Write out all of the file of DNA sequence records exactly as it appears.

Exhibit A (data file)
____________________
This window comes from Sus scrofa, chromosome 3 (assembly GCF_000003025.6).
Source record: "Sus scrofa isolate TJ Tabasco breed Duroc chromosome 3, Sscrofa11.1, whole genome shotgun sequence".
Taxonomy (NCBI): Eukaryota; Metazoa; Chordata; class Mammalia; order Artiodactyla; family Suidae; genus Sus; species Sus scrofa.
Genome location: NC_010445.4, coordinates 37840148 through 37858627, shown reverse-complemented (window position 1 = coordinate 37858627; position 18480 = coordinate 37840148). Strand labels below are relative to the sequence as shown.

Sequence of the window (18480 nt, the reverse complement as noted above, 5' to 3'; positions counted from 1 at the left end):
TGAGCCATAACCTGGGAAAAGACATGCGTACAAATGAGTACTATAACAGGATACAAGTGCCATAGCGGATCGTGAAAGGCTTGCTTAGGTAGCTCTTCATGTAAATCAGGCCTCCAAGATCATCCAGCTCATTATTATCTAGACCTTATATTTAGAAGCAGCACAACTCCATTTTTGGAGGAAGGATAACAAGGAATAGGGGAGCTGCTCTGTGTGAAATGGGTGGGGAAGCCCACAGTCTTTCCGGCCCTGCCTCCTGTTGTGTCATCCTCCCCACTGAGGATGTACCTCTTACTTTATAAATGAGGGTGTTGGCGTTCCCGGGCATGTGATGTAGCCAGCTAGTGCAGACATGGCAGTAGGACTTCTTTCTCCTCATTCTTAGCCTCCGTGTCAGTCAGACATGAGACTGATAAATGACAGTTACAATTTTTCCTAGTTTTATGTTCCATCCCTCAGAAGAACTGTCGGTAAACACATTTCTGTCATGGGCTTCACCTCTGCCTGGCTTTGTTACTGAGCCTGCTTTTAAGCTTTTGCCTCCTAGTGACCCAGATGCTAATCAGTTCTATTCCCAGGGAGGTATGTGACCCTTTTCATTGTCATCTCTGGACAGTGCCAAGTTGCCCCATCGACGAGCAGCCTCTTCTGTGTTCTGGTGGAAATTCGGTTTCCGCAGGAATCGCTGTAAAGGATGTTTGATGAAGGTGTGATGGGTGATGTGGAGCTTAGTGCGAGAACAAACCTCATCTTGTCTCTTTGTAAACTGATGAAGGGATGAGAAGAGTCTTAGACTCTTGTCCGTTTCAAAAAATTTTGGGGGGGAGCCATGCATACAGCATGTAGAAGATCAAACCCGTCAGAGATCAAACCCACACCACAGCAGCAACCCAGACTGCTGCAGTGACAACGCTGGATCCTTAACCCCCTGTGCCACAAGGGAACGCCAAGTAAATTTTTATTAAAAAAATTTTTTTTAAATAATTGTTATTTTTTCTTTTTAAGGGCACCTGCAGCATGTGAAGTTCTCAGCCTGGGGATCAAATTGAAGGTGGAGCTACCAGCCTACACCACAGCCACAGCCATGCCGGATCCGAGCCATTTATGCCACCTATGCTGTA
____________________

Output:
This window comes from Sus scrofa, chromosome 3 (assembly GCF_000003025.6).
Source record: "Sus scrofa isolate TJ Tabasco breed Duroc chromosome 3, Sscrofa11.1, whole genome shotgun sequence".
Taxonomy (NCBI): Eukaryota; Metazoa; Chordata; class Mammalia; order Artiodactyla; family Suidae; genus Sus; species Sus scrofa.
Genome location: NC_010445.4, coordinates 37840148 through 37858627, shown reverse-complemented (window position 1 = coordinate 37858627; position 18480 = coordinate 37840148). Strand labels below are relative to the sequence as shown.

Sequence of the window (18480 nt, the reverse complement as noted above, 5' to 3'; positions counted from 1 at the left end):
TGAGCCATAACCTGGGAAAAGACATGCGTACAAATGAGTACTATAACAGGATACAAGTGCCATAGCGGATCGTGAAAGGCTTGCTTAGGTAGCTCTTCATGTAAATCAGGCCTCCAAGATCATCCAGCTCATTATTATCTAGACCTTATATTTAGAAGCAGCACAACTCCATTTTTGGAGGAAGGATAACAAGGAATAGGGGAGCTGCTCTGTGTGAAATGGGTGGGGAAGCCCACAGTCTTTCCGGCCCTGCCTCCTGTTGTGTCATCCTCCCCACTGAGGATGTACCTCTTACTTTATAAATGAGGGTGTTGGCGTTCCCGGGCATGTGATGTAGCCAGCTAGTGCAGACATGGCAGTAGGACTTCTTTCTCCTCATTCTTAGCCTCCGTGTCAGTCAGACATGAGACTGATAAATGACAGTTACAATTTTTCCTAGTTTTATGTTCCATCCCTCAGAAGAACTGTCGGTAAACACATTTCTGTCATGGGCTTCACCTCTGCCTGGCTTTGTTACTGAGCCTGCTTTTAAGCTTTTGCCTCCTAGTGACCCAGATGCTAATCAGTTCTATTCCCAGGGAGGTATGTGACCCTTTTCATTGTCATCTCTGGACAGTGCCAAGTTGCCCCATCGACGAGCAGCCTCTTCTGTGTTCTGGTGGAAATTCGGTTTCCGCAGGAATCGCTGTAAAGGATGTTTGATGAAGGTGTGATGGGTGATGTGGAGCTTAGTGCGAGAACAAACCTCATCTTGTCTCTTTGTAAACTGATGAAGGGATGAGAAGAGTCTTAGACTCTTGTCCGTTTCAAAAAATTTTGGGGGGGAGCCATGCATACAGCATGTAGAAGATCAAACCCGTCAGAGATCAAACCCACACCACAGCAGCAACCCAGACTGCTGCAGTGACAACGCTGGATCCTTAACCCCCTGTGCCACAAGGGAACGCCAAGTAAATTTTTATTAAAAAAATTTTTTTTAAATAATTGTTATTTTTTCTTTTTAAGGGCACCTGCAGCATGTGAAGTTCTCAGCCTGGGGATCAAATTGAAGGTGGAGCTACCAGCCTACACCACAGCCACAGCCATGCCGGATCCGAGCCATTTATGCCACCTATGCTGTA